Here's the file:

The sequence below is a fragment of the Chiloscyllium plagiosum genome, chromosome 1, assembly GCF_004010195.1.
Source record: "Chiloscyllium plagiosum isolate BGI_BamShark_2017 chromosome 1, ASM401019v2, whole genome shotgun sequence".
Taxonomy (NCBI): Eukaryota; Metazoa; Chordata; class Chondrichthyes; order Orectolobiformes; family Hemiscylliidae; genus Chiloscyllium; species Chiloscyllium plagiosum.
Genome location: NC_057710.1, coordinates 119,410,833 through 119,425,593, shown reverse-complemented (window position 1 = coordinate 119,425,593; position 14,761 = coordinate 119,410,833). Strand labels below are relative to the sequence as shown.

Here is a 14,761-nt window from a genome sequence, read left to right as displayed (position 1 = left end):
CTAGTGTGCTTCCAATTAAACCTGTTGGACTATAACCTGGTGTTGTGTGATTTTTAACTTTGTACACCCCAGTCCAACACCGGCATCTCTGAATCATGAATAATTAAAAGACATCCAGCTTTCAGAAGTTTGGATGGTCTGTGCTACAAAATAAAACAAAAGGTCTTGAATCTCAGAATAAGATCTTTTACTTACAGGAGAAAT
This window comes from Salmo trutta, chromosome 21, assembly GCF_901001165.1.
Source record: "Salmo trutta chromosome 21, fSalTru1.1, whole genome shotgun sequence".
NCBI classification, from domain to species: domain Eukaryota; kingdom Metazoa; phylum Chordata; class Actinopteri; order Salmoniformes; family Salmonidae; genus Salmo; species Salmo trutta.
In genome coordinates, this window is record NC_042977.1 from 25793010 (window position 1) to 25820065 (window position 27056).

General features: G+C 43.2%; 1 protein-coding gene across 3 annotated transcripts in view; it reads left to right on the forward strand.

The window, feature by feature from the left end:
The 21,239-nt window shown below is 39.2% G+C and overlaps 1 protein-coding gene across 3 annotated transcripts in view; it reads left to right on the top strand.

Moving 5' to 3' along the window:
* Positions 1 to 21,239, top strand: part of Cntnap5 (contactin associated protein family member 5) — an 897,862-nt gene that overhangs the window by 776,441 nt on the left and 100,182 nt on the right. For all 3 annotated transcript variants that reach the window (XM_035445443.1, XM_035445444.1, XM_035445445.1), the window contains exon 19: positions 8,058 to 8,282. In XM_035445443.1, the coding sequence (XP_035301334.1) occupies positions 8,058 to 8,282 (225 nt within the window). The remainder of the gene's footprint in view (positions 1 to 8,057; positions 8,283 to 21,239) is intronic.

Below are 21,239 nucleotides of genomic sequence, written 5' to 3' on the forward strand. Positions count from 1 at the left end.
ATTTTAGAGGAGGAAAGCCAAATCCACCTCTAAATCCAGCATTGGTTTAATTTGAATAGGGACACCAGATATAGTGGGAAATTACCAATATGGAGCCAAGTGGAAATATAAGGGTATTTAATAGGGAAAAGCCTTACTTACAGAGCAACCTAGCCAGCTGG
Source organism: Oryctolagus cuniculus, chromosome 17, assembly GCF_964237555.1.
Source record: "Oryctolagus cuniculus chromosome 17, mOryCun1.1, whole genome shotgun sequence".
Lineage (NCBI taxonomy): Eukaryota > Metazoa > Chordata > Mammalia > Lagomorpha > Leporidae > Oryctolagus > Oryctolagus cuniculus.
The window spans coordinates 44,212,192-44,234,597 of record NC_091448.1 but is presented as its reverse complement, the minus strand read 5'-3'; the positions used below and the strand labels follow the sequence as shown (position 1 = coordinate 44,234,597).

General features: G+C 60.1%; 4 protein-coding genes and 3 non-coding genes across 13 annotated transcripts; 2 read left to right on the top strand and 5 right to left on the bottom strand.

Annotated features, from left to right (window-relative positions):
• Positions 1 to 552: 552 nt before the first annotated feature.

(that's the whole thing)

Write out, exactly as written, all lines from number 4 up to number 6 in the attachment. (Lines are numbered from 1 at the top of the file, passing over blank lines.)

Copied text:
Genome location: NC_057710.1, coordinates 119,410,833 through 119,425,593, shown reverse-complemented (window position 1 = coordinate 119,425,593; position 14,761 = coordinate 119,410,833). Strand labels below are relative to the sequence as shown.

Here is a 14,761-nt window from a genome sequence, read left to right as displayed (position 1 = left end):
CTAGTGTGCTTCCAATTAAACCTGTTGGACTATAACCTGGTGTTGTGTGATTTTTAACTTTGTACACCCCAGTCCAACACCGGCATCTCTGAATCATGAATAATTAAAAGACATCCAGCTTTCAGAAGTTTGGATGGTCTGTGCTACAAAATAAAACAAAAGGTCTTGAATCTCAGAATAAGATCTTTTACTTACAGGAGAAAT